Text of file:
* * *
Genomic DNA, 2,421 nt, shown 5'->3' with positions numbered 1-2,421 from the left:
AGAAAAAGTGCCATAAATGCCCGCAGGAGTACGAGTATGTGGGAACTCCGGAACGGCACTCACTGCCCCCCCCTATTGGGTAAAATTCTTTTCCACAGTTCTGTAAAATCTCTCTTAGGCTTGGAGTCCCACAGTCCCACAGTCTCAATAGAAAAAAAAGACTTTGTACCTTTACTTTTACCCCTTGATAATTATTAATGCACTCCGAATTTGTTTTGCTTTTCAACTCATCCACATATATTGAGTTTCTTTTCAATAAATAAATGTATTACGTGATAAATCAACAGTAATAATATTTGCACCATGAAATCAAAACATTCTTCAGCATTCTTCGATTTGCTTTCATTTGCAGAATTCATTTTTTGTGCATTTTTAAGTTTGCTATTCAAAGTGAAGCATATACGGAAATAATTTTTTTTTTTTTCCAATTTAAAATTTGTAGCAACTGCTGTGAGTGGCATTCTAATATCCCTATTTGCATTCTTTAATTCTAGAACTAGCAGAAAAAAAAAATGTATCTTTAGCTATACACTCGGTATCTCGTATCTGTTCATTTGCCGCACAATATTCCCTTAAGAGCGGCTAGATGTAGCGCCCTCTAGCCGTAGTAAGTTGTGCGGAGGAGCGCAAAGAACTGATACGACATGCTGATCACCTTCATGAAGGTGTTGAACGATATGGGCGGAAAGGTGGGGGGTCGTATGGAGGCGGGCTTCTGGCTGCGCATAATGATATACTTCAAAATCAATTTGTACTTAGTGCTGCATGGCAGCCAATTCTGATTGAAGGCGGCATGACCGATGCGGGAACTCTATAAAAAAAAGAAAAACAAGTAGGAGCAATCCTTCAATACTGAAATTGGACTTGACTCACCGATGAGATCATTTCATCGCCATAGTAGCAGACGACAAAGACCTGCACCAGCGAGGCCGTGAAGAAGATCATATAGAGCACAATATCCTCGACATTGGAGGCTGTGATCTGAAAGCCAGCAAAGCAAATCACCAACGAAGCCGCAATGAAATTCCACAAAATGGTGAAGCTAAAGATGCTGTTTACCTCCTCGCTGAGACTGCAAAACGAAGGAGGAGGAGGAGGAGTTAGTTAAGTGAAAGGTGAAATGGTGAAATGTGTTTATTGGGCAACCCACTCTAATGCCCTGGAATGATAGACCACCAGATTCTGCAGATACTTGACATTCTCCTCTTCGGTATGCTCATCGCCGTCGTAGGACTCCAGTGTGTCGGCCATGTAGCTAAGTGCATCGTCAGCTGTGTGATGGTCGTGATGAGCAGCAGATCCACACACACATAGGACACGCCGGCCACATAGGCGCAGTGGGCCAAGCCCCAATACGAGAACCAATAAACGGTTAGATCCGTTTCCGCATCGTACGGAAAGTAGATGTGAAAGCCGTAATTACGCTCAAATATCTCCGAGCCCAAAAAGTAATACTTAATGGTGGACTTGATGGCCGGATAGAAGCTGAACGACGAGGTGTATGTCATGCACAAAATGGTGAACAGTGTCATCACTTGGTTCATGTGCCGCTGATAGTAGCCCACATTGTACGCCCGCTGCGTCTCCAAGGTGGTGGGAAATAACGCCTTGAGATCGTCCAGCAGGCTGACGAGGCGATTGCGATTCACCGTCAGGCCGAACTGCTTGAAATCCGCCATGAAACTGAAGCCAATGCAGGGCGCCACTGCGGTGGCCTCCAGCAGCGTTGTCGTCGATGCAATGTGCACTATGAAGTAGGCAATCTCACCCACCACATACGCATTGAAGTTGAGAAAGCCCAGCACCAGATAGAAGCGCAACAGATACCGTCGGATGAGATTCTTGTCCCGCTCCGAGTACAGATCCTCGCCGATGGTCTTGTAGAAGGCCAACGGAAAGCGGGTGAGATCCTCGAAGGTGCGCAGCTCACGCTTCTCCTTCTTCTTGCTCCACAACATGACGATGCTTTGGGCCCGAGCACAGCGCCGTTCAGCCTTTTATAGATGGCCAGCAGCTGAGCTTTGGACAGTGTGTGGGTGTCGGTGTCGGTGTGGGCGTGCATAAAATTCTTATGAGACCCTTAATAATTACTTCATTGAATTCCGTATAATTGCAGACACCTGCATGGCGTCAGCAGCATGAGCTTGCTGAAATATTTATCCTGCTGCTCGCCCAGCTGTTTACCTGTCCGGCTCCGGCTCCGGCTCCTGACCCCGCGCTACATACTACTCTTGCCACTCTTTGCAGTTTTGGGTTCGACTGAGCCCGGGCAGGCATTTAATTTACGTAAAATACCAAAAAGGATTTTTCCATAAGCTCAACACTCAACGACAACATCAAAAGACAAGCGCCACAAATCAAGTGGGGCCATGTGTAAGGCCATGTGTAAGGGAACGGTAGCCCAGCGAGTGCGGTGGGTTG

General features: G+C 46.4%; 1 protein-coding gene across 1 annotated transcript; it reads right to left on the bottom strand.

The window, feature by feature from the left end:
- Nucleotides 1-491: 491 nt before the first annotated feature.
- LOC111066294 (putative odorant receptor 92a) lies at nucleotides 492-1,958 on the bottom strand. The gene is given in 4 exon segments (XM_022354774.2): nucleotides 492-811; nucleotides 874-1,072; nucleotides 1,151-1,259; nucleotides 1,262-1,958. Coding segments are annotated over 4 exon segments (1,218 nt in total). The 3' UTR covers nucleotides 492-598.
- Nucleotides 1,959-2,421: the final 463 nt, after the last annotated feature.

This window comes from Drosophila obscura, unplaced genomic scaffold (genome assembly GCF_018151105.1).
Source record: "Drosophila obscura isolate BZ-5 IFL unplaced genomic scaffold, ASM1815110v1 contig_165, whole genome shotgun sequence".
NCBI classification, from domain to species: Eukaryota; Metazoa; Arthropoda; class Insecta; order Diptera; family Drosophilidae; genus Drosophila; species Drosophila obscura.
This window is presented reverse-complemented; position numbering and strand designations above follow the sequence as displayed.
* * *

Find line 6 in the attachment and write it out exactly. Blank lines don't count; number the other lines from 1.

- LOC111066294 (putative odorant receptor 92a) lies at nucleotides 492-1,958 on the bottom strand. The gene is given in 4 exon segments (XM_022354774.2): nucleotides 492-811; nucleotides 874-1,072; nucleotides 1,151-1,259; nucleotides 1,262-1,958. Coding segments are annotated over 4 exon segments (1,218 nt in total). The 3' UTR covers nucleotides 492-598.